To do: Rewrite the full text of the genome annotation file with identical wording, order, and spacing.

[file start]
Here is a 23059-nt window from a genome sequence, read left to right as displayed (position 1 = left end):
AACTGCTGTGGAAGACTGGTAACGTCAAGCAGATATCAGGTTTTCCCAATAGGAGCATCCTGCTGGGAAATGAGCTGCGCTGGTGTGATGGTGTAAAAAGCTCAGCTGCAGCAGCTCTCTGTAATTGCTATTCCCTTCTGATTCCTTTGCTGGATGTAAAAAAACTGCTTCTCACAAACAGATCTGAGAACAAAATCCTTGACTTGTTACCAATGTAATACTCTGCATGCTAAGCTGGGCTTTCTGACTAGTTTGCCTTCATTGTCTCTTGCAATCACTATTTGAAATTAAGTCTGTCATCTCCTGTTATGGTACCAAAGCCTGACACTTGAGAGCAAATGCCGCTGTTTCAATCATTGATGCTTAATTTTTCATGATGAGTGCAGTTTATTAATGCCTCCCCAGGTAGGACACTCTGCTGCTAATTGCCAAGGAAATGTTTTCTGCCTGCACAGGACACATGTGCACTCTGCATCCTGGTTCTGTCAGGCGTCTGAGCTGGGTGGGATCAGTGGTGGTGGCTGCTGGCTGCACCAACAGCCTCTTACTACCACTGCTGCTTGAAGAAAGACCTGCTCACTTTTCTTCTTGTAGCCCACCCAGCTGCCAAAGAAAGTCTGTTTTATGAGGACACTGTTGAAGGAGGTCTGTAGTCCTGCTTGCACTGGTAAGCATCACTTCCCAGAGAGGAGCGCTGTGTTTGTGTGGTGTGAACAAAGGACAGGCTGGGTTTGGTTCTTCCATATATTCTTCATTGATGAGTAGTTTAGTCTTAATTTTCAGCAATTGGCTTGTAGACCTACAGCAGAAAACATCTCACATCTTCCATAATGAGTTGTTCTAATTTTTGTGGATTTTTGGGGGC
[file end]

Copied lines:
Here is a 23059-nt window from a genome sequence, read left to right as displayed (position 1 = left end):
AACTGCTGTGGAAGACTGGTAACGTCAAGCAGATATCAGGTTTTCCCAATAGGAGCATCCTGCTGGGAAATGAGCTGCGCTGGTGTGATGGTGTAAAAAGCTCAGCTGCAGCAGCTCTCTGTAATTGCTATTCCCTTCTGATTCCTTTGCTGGATGTAAAAAAACTGCTTCTCACAAACAGATCTGAGAACAAAATCCTTGACTTGTTACCAATGTAATACTCTGCATGCTAAGCTGGGCTTTCTGACTAGTTTGCCTTCATTGTCTCTTGCAATCACTATTTGAAATTAAGTCTGTCATCTCCTGTTATGGTACCAAAGCCTGACACTTGAGAGCAAATGCCGCTGTTTCAATCATTGATGCTTAATTTTTCATGATGAGTGCAGTTTATTAATGCCTCCCCAGGTAGGACACTCTGCTGCTAATTGCCAAGGAAATGTTTTCTGCCTGCACAGGACACATGTGCACTCTGCATCCTGGTTCTGTCAGGCGTCTGAGCTGGGTGGGATCAGTGGTGGTGGCTGCTGGCTGCACCAACAGCCTCTTACTACCACTGCTGCTTGAAGAAAGACCTGCTCACTTTTCTTCTTGTAGCCCACCCAGCTGCCAAAGAAAGTCTGTTTTATGAGGACACTGTTGAAGGAGGTCTGTAGTCCTGCTTGCACTGGTAAGCATCACTTCCCAGAGAGGAGCGCTGTGTTTGTGTGGTGTGAACAAAGGACAGGCTGGGTTTGGTTCTTCCATATATTCTTCATTGATGAGTAGTTTAGTCTTAATTTTCAGCAATTGGCTTGTAGACCTACAGCAGAAAACATCTCACATCTTCCATAATGAGTTGTTCTAATTTTTGTGGATTTTTGGGGGC